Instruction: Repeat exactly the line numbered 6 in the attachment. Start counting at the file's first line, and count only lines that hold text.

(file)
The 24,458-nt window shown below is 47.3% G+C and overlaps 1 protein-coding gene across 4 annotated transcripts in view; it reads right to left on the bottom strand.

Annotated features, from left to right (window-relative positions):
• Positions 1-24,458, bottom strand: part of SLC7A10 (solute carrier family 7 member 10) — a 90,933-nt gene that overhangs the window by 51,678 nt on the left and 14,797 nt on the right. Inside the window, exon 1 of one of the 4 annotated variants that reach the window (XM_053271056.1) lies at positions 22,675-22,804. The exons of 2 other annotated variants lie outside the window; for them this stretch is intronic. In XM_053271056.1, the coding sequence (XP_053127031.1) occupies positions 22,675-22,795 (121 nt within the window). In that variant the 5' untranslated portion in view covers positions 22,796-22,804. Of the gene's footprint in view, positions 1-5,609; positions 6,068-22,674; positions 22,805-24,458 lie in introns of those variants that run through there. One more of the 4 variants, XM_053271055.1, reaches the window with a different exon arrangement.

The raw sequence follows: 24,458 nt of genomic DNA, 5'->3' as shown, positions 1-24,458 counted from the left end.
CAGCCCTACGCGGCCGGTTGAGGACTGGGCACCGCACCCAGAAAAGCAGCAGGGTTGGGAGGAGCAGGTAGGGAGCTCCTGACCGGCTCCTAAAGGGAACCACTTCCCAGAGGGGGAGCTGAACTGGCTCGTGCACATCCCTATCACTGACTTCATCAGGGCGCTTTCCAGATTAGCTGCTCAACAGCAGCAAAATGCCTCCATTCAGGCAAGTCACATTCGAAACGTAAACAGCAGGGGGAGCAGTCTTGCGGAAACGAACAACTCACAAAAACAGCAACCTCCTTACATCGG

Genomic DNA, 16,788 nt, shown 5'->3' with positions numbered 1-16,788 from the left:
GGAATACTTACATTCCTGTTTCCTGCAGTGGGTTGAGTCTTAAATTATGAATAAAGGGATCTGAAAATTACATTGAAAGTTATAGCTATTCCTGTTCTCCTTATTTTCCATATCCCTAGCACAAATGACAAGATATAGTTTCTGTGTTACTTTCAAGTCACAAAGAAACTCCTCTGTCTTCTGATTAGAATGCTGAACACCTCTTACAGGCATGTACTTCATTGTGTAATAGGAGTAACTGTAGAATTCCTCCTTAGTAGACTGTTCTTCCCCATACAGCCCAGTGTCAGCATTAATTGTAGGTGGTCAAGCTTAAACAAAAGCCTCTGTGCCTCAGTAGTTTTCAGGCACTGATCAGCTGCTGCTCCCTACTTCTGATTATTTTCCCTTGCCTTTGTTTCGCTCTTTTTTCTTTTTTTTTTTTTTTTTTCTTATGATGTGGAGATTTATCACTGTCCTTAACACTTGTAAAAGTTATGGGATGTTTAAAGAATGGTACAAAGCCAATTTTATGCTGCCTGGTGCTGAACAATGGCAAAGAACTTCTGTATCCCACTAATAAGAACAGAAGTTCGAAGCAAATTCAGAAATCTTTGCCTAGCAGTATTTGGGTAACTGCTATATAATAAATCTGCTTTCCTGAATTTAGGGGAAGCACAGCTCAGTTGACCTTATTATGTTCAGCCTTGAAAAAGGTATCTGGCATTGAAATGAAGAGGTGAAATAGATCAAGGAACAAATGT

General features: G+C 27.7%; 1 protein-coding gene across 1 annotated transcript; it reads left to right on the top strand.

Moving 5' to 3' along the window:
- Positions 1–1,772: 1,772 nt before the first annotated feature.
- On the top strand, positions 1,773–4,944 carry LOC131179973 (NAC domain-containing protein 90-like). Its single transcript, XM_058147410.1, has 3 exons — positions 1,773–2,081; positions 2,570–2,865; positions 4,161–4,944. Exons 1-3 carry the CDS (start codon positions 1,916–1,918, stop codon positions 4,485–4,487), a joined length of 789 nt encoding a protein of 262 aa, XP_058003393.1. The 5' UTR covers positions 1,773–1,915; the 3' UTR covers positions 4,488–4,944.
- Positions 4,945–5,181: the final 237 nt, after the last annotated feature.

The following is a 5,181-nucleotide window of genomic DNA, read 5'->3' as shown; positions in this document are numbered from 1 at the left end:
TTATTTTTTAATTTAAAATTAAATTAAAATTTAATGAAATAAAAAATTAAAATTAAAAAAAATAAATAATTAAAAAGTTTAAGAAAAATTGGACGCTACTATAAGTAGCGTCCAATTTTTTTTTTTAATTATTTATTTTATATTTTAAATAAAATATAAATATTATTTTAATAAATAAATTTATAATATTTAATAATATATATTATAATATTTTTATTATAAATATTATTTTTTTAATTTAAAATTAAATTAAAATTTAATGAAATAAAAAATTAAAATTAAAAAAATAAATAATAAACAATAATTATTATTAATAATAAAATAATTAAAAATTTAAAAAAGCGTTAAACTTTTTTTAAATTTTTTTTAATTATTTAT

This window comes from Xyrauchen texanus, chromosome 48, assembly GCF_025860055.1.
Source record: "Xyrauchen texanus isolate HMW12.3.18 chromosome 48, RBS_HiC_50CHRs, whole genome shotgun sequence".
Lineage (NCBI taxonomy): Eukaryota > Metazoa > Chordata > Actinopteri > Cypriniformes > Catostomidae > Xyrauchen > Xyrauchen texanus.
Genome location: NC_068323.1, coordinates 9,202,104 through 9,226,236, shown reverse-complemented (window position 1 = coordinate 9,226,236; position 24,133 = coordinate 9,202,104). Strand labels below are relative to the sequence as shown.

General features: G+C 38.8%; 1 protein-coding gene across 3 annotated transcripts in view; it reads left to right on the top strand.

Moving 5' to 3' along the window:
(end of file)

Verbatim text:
Genomic DNA, 16,788 nt, shown 5'->3' with positions numbered 1-16,788 from the left: